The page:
ACT OF OBLIVION by Robert Harris

Oliver Cromwell

(Oliver Cromwell)

If one is looking for a volume that encompasses history with a touch of fiction to round out the storyline then Robert Harris is an author to be considered.  Of the many novels that Harris has written including a trilogy about the struggle for power in ancient Rome; FATHERLAND which raises the possibility of a deal between Adolf Hitler and President Joseph P. Kennedy in 1964; ARCHANGEL, which focuses on the northern Russian port that hides Joseph Stalin’s secrets; AN OFFICER AND A SPY, centers around the Dreyfus Affair in 1890s France; V2, spotlights the Nazi missile program during World War II; MUNICH which delves into the September, 1939 conference which took place at the height of Anglo-French appeasement before World War II; and my favorite, CONCLAVE concentrating on the Vatican machinations in electing a new Pope. 

Harris’ fifteenth and latest novel is his first foray set predominantly in America, ACT OF OBLIVION which begins in 1660 England where Colonel Edward Whalley and his son-in-law Colonel William Goffe flee England accused of being part of the plot that resulted in the execution of Charles I that marked the culmination of the English Civil War and the restoration of Charles II to the English throne.  As in all of his novels, Harris has the unique ability to blend historical figures with his own creations, developing absorbing plots that are counter factual at times, but also toes the historical line.  If you enjoy John Le Carrie, Alan Furst, Martin Cruz Smith, David Liss, Ken Follet or Len Deighton, Harris’ work will prove most satisfying as he possesses an uncanny knowledge of the historical period he chooses to develop for his stories based on sound research and character development. 

In his current effort Harris begins by introducing the reader to the general outline of the English Civil War in the 17th century that resulted in the beheading of Charles I on January 30, 1649, bringing to power Oliver Cromwell as Lord Protector.  The trial of Charles I and his ultimate death brought about a written death warrant, the Act of Oblivion that was signed by 59 men, including members of Parliament, Cromwell’s New Modern Army, and important politicians of the period.  Two of the signees were Colonel Edward (Ned) Whalley and his son-in-law, Colonel William Goffe.  As the novel evolves 57 of the 59 were either captured and executed, died of natural causes, or committed suicide.  Whalley and Goffe are the two that remained alive after Charles II was restored to the throne in 1660.  Enter Richard Naylor, one of the few made up characters in the story whose role throughout the novel is to hunt down any remaining regicides.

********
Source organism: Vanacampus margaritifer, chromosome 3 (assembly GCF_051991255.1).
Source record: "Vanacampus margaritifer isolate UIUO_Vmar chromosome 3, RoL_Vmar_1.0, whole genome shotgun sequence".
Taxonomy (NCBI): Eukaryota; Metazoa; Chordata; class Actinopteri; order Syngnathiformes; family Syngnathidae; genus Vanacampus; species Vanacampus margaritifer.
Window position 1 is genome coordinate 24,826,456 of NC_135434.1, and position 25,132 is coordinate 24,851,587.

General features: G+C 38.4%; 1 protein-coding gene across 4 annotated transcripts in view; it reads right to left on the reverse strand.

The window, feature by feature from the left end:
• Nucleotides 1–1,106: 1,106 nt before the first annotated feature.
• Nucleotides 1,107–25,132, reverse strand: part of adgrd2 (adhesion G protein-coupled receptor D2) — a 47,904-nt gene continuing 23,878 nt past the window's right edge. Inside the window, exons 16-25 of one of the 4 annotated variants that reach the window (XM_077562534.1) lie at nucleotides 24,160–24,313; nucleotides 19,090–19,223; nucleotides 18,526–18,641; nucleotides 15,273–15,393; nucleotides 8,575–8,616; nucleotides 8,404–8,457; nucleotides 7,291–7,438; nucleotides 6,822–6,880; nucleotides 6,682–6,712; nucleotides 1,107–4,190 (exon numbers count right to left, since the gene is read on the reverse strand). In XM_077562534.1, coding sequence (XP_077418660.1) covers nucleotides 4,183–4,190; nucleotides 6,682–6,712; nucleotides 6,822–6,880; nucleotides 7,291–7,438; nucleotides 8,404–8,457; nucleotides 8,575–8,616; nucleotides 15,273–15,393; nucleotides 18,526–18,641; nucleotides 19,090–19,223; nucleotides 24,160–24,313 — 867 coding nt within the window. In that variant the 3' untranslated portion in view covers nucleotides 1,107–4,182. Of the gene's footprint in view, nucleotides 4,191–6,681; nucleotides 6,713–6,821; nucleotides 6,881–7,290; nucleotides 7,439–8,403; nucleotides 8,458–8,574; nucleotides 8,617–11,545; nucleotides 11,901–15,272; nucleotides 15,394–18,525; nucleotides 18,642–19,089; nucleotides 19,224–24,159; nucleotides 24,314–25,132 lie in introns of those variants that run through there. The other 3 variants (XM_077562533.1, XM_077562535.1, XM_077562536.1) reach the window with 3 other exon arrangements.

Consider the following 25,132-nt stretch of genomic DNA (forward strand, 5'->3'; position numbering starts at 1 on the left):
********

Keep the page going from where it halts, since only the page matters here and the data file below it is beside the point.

King Charles I, by Unknown artist - NPG 4516

King Charles I

The backdrop to the novel is religion and politics.  All the characters seem deeply religious, particularly Whalley and Goffe and those who would hide them from Naylor and the Privy Council.  Religion permeates the dialogue, politics, and emotions of the day as prayer, meeting houses, and conflict between Catholics and Puritans appear regularly as the story unfolds.  Whalley and Goffe escape England and leave their families in 1660 as they are about to be arrested.  This begins an odyssey that takes them across the Atlantic to Boston and into the Connecticut Valley hiding in Guilford, Hartford, and New Haven, Connecticut, and later Hadley, Massachusetts. 

Along the way Harris does a superb job developing characters such as John Davenport who led the New Haven colony and saw it as “God’s millennial kingdom;” Captain Thomas Breedon, a royalist, rich merchant; Sir George Downing, a chaplain in Cromwell’s army who turned out to be an English spy; John Ditwell, a member of parliament and judge at Charles I’s trial; Dan Gookin, lived near Harvard College and escorted Whalley and Goffe to America, and the Reverend John Russell, the leading political and religious figure in Hadley, Massachusetts.  There are many more characters, the most important being Naylor who takes on a role similar to Jean Valjean in Les Misérables, as his intrepid nature and personal tragedy leads him to follow Whalley and Goffe from England to the New England colonies, Dutch New Amsterdam, Holland, at first by himself and a few others, later to return with four men o’war.

Harris’ character portrayals allow the reader to feel they know these individuals and their thoughts.  Harris spares no detail in telling his story and he is able to fill in the historical gaps by employing Colonel Whalley as he writes his memoir that includes his family, but most importantly fighting for Cromwell in the English Civil War and the reign that followed.  Harris’ portrait seems based on the biography of Cromwell written by historian Antonia Fraser and is balanced and accurate.  As Harris develops these characters he displays the lack of scruples revealed by many self-appointed Puritan ministers, those who fought for Cromwell and switched to support the restoration of Charles II, Royalist and Roundhead spies and a host of others.

Over time as Naylor fails to bring the two remaining regicides to England, the Lord Chancellor, Sir Edward Hyde orders him to end his search and become his private secretary as the English people have moved on from capturing Whalley and Goffe.  From that point on Harris focuses on Whalley and Goffe’s lives and actions as they still must remain in hiding.